Defence Science and Technology Organisation (DSTO) has developed a low power RS485 sensor network that can be
hardware configured at design time from a number of modules, depending on its final application. The core predesigned
module includes network communications, microprocessor control and digital input/output. A number of analogue
sensor interface modules can easily be added to this core. In addition, the software is also of modular design consisting
of a set of core operating routines and a set of routines for controlling sensor operations that can be downloaded or
upgraded in the field. Prime consideration in this development has been given to the need for small size, low weight, low
power and versatility of operation. The hardware is based around the Texas Instruments MSP430® micro-controller. This
paper will present some of the considerations leading to the design and examples of applications of the sensor network.
Defence Science and Technology Organisation (DSTO) is engaged in the development of sensor systems to monitor the
environment and condition of high value structures and machinery. The development of this technology promises to
contain escalating costs associated with the through-life support of major capital platforms, including high-rise
buildings, bridges, aircraft, ships and offshore oil/gas structures. As part of this work a laser micromachining process for
fabricating thin foil sensors has been developed. Laser micromachining has some inherent advantages over other
processes such as metal deposition and chemical etching for the production of thin foil sensors. A chief advantage of the
process is the ability to make relatively thick (100 µm) micro-patterned sensors (20 µm features) out of a very wide
variety of metals with only minor changes to the process. This last feature makes feasible the manufacture of sensors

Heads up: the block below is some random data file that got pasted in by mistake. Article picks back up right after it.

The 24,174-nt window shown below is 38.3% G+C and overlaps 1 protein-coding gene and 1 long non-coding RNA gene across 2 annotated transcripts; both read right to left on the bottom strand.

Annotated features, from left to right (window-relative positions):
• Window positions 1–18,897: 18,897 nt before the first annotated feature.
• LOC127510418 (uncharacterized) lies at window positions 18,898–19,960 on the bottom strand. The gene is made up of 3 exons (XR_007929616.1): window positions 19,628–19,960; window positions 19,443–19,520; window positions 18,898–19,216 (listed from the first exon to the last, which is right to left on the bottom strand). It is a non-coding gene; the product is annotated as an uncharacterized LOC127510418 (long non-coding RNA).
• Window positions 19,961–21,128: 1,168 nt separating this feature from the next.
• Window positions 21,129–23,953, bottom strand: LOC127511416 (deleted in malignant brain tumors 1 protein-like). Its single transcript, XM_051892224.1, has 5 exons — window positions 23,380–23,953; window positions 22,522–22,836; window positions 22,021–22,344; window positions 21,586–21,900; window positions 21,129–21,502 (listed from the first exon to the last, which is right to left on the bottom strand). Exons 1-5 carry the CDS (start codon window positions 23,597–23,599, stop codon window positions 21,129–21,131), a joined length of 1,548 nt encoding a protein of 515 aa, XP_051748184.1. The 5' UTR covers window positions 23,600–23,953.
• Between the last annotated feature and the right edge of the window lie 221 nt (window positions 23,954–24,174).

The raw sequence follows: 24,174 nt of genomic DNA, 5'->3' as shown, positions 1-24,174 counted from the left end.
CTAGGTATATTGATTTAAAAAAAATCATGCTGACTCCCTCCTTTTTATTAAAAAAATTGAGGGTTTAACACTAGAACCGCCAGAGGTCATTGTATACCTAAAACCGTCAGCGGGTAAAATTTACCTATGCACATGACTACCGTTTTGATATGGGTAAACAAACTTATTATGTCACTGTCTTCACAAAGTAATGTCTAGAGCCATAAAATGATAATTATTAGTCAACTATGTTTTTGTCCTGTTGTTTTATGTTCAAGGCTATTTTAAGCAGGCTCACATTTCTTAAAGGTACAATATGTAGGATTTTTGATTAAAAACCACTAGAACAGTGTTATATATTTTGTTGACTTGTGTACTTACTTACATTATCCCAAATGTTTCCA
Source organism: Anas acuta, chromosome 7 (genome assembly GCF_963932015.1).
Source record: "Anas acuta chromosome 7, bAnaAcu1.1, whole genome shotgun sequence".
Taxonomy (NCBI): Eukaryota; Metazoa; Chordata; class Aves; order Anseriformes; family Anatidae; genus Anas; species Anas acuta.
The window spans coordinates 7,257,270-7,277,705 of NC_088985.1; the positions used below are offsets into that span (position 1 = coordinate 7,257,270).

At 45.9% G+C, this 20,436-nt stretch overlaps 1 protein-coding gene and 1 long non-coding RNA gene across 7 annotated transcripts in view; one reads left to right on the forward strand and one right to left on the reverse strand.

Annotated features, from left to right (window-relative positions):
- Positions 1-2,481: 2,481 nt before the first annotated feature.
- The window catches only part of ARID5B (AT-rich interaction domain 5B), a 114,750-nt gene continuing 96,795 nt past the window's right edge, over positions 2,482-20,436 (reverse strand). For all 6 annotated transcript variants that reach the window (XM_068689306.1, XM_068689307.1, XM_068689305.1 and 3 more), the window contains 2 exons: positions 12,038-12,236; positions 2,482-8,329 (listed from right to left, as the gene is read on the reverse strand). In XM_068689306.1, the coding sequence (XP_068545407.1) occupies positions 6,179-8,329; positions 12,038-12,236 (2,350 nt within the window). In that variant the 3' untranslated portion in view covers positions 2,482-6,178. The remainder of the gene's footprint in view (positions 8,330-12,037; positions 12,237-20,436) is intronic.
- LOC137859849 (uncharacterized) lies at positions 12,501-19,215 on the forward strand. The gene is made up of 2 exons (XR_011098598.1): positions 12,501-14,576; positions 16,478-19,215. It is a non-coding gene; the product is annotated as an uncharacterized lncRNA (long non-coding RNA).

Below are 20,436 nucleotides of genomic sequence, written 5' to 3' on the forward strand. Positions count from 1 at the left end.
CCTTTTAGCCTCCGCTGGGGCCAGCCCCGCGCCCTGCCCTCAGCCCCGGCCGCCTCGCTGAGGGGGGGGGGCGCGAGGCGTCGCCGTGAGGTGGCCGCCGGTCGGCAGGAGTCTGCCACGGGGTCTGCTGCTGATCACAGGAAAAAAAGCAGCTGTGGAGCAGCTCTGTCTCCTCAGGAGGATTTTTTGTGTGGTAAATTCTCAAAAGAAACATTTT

out of the same material as the bulk structure that is being monitored. This paper presents results for some laser micromachined
thin foil corrosion and environmental sensors and compares these with similar sensors made using different
Recent advances in UV laser machining have allowed the development of accurate and rapid prototyping of micro scale
devices. Two examples are presented of how modern UV laser micro machining may be applied to novel applications in
engineering research and the development of state of the art micro sensors for structural health monitoring. We also
show how micro device development is now a rapid process where novel procedures allowing the manual handling of
work pieces may be used to make two layer laser machined devices with alignment to tens of microns.
Thin metal foil sensors for corrosion monitoring are being developed for applications under paints, sealants and in lap joints. These sensors are two electrode electrochemical devices. A fundamental consideration for these sensors is that they reflect the corrosion activity of the structure to be monitored. To this end, fine milling, chemical etching and laser micromachining are used to fabricate the sensors from the same material as the structure of interest. Details of the fabrication, characterisation and micro-circuit instrumentation of the sensors will be presented.
UV Laser micro-machining of metals for the production of micro devices is generating significant interest. This approach to micro-fabrication has the distinct advantage of being non-contact, rapid, flexible and precise. At present, the laser micro-manufacture of new micro device designs, or the introduction of untried materials requires exploration of laser parameters to achieve acceptable yields. We have undertaken a quantitative study of UV laser micro-machining of 2024 Aluminium, Copper and marine grade steel. These metals are of broad application in the manufacture of sensors for structural health monitoring and are of particular interest to defence. The UV laser micro-machining study was carried out using a frequency tripled Nd YAG laser. In this paper the influence of the number of passes of the laser over the metal surface are compared with cutting profiles, and ablation or melt behaviour as a function of cut depth.